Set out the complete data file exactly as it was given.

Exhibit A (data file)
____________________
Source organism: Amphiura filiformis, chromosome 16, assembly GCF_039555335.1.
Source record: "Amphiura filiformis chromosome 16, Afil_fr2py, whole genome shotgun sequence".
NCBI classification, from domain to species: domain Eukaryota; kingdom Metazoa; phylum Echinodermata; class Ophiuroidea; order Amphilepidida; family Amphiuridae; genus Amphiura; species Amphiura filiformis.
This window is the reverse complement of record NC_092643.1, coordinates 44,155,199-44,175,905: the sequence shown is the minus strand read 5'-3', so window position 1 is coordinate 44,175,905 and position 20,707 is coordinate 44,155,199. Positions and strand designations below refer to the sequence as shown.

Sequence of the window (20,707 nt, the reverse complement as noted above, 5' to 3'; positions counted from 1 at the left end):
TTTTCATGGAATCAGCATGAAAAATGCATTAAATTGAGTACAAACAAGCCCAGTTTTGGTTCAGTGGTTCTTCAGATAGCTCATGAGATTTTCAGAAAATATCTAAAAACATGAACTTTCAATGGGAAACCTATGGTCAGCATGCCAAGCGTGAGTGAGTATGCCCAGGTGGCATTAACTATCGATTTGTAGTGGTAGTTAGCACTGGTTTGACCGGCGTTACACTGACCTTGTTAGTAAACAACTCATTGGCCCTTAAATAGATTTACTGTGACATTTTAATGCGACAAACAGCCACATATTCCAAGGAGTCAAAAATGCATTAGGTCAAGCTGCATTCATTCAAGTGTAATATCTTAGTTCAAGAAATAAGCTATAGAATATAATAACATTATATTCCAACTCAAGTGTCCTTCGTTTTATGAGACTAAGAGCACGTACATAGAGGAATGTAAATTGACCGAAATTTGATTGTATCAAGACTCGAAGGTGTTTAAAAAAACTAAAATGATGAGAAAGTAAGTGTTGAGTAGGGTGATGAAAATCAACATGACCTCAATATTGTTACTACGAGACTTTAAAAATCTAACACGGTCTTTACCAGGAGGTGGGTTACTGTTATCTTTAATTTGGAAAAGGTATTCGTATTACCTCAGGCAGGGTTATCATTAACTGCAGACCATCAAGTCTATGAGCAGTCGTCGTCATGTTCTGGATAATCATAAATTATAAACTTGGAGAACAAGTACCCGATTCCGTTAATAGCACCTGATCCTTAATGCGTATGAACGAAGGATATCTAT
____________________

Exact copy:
Source organism: Amphiura filiformis, chromosome 16, assembly GCF_039555335.1.
Source record: "Amphiura filiformis chromosome 16, Afil_fr2py, whole genome shotgun sequence".
NCBI classification, from domain to species: domain Eukaryota; kingdom Metazoa; phylum Echinodermata; class Ophiuroidea; order Amphilepidida; family Amphiuridae; genus Amphiura; species Amphiura filiformis.
This window is the reverse complement of record NC_092643.1, coordinates 44,155,199-44,175,905: the sequence shown is the minus strand read 5'-3', so window position 1 is coordinate 44,175,905 and position 20,707 is coordinate 44,155,199. Positions and strand designations below refer to the sequence as shown.

Sequence of the window (20,707 nt, the reverse complement as noted above, 5' to 3'; positions counted from 1 at the left end):
TTTTCATGGAATCAGCATGAAAAATGCATTAAATTGAGTACAAACAAGCCCAGTTTTGGTTCAGTGGTTCTTCAGATAGCTCATGAGATTTTCAGAAAATATCTAAAAACATGAACTTTCAATGGGAAACCTATGGTCAGCATGCCAAGCGTGAGTGAGTATGCCCAGGTGGCATTAACTATCGATTTGTAGTGGTAGTTAGCACTGGTTTGACCGGCGTTACACTGACCTTGTTAGTAAACAACTCATTGGCCCTTAAATAGATTTACTGTGACATTTTAATGCGACAAACAGCCACATATTCCAAGGAGTCAAAAATGCATTAGGTCAAGCTGCATTCATTCAAGTGTAATATCTTAGTTCAAGAAATAAGCTATAGAATATAATAACATTATATTCCAACTCAAGTGTCCTTCGTTTTATGAGACTAAGAGCACGTACATAGAGGAATGTAAATTGACCGAAATTTGATTGTATCAAGACTCGAAGGTGTTTAAAAAAACTAAAATGATGAGAAAGTAAGTGTTGAGTAGGGTGATGAAAATCAACATGACCTCAATATTGTTACTACGAGACTTTAAAAATCTAACACGGTCTTTACCAGGAGGTGGGTTACTGTTATCTTTAATTTGGAAAAGGTATTCGTATTACCTCAGGCAGGGTTATCATTAACTGCAGACCATCAAGTCTATGAGCAGTCGTCGTCATGTTCTGGATAATCATAAATTATAAACTTGGAGAACAAGTACCCGATTCCGTTAATAGCACCTGATCCTTAATGCGTATGAACGAAGGATATCTAT